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Systemic sclerosis and occupational risk factors: a case–control study
  1. E Diot1,
  2. V Lesire1,
  3. J L Guilmot1,
  4. M D Metzger2,
  5. R Pilore2,
  6. S Rogier2,
  7. M Stadler2,
  8. P Diot1,
  9. E Lemarie1,
  10. G Lasfargues1
  1. 1INSERM EMI-U 00-10, Groupe de Pneumologie, CHU Bretonneau, 2 bd Tonnellé, F-37044 Tours Cedex 1, France
  2. 2Institut de Médecine du Travail du Val de Loire, CHU Bretonneau
  1. Correspondence to:
 Dr E Diot, Medecine Interne B, CHU Bretonneau, 2 bd Tonnellé, F-37044 Tours Cedex 1, France;


Aims: A case–control study was carried out between 1998 and 2000 to investigate the relation between systemic sclerosis and occupational exposure.

Methods: Eighty cases of systemic sclerosis admitted consecutively to the Department of Internal Medicine at the University Hospital of Tours from 1998 to 2000 were included. For each case, two age, gender, and smoking habits matched controls hospitalised during the same period in the same department were selected. A committee of experts was set up retrospectively to assess occupational exposure. Exposure to silica dust and organic solvents (such as trichlorethylene and other chlorinated solvents, and benzene and other aromatic solvents) was investigated using semiquantitative estimates of exposure. An exposure score was calculated for each subject based on probability, intensity, daily frequency, and duration of exposure for each period of employment. The final cumulative exposure score was obtained, taking into account all periods of employment.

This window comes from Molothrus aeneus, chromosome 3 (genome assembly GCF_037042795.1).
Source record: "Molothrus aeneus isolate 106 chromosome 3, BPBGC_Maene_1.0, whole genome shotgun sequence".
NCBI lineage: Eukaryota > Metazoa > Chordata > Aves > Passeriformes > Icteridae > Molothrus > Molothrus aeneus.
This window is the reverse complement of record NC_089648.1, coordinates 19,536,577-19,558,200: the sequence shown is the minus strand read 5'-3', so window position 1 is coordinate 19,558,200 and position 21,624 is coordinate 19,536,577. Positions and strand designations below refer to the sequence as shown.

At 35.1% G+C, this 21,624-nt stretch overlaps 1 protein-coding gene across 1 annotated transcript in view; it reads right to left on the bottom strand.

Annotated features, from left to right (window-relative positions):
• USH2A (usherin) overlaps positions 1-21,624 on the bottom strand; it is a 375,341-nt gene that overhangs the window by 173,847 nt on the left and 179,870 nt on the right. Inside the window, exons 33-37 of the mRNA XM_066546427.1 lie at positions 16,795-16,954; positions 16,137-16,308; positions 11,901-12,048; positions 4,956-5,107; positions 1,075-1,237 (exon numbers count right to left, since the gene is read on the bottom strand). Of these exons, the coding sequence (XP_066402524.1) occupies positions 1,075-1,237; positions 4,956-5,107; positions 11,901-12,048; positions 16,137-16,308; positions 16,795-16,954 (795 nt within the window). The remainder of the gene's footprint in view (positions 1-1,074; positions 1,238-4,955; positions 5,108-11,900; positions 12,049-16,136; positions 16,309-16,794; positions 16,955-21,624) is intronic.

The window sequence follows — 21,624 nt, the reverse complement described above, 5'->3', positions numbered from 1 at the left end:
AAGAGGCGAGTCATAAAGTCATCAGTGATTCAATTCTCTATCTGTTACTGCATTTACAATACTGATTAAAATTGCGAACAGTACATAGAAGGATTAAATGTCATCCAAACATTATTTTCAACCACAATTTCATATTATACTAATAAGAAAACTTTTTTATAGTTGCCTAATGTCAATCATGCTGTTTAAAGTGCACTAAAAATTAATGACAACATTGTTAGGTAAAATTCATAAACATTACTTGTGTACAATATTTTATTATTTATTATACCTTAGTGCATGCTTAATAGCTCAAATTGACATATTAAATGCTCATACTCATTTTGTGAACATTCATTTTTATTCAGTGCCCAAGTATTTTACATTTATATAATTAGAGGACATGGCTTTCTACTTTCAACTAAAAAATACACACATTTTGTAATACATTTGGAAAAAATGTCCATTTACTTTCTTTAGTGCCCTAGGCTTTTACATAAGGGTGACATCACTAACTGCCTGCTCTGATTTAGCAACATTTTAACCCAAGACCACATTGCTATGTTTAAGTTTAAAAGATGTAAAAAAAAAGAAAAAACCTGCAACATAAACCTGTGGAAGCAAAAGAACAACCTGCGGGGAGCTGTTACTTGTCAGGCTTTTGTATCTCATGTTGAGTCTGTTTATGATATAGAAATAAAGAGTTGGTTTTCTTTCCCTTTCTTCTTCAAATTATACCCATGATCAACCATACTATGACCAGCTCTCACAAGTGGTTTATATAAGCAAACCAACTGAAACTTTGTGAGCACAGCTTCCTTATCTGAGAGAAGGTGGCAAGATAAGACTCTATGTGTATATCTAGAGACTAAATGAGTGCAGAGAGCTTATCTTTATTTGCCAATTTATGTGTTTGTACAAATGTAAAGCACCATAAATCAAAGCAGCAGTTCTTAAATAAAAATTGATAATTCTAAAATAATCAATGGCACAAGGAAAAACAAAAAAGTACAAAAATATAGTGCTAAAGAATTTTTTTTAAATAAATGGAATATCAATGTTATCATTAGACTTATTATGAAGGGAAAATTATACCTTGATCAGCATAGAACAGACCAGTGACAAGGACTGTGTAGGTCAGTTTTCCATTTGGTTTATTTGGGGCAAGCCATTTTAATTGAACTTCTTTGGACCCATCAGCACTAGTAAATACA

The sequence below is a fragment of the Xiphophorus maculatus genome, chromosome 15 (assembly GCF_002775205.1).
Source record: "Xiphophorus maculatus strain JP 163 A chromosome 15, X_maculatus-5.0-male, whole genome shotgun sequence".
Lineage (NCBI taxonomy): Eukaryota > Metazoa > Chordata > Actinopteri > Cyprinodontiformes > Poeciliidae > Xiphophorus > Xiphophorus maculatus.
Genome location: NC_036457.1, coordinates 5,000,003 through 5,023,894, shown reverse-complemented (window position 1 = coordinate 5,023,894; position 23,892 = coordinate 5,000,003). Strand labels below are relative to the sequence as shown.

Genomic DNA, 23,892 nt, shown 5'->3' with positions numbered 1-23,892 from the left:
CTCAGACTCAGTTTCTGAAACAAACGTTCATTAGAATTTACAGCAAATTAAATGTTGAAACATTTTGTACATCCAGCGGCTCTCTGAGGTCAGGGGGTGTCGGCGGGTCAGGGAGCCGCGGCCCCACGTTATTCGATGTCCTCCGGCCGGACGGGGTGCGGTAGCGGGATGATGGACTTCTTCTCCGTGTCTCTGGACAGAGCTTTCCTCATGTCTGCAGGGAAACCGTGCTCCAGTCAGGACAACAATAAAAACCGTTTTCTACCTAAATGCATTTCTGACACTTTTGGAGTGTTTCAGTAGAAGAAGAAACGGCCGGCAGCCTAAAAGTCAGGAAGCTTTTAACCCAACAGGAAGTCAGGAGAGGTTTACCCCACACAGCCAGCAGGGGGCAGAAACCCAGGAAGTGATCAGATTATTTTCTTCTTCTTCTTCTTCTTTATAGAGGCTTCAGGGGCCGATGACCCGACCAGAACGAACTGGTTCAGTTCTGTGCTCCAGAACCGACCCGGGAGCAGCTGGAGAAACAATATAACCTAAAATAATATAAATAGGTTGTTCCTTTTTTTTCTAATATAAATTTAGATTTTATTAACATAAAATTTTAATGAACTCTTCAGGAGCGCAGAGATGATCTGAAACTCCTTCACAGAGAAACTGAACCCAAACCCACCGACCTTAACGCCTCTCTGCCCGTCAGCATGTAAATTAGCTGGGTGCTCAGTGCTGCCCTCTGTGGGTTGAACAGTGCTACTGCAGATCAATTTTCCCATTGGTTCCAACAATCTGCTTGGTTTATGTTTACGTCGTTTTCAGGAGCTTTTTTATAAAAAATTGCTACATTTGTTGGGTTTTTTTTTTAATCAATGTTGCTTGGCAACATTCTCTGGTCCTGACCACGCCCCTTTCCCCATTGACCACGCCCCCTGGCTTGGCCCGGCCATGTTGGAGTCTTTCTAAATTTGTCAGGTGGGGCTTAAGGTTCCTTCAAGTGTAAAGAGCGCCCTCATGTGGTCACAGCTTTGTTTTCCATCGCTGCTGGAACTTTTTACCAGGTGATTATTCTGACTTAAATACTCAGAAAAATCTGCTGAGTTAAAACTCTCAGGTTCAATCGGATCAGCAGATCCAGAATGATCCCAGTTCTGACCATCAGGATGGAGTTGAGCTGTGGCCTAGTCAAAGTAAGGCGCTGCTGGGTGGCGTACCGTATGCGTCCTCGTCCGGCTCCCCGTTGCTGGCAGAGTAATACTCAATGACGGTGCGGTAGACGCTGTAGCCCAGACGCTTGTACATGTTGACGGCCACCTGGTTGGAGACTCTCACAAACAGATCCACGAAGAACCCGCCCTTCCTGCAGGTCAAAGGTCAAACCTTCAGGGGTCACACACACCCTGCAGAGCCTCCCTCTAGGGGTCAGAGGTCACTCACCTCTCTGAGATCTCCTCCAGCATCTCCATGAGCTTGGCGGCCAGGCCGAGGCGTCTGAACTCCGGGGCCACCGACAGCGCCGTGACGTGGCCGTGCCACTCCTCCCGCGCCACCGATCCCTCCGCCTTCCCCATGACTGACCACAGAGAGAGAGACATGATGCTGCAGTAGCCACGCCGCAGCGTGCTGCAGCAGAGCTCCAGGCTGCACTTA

Results: Significant associations with SS were observed for crystalline silica, trichlorethylene, chlorinated solvents, toluene, aromatic solvents, ketones, white spirit, epoxy resins, and welding fumes. Risk of SS was significantly associated with a high final cumulative exposure score of occupational exposure to crystalline silica, trichlorethylene, chlorinated solvents, welding fumes, and any types of solvents.

Conclusion: Results confirm the influence of occupational risk factors in the occurrence of SS in both men and women. The link is not only with silica but also with other compounds such as solvents.

  • systemic sclerosis
  • occupational risk factor
  • case-control study

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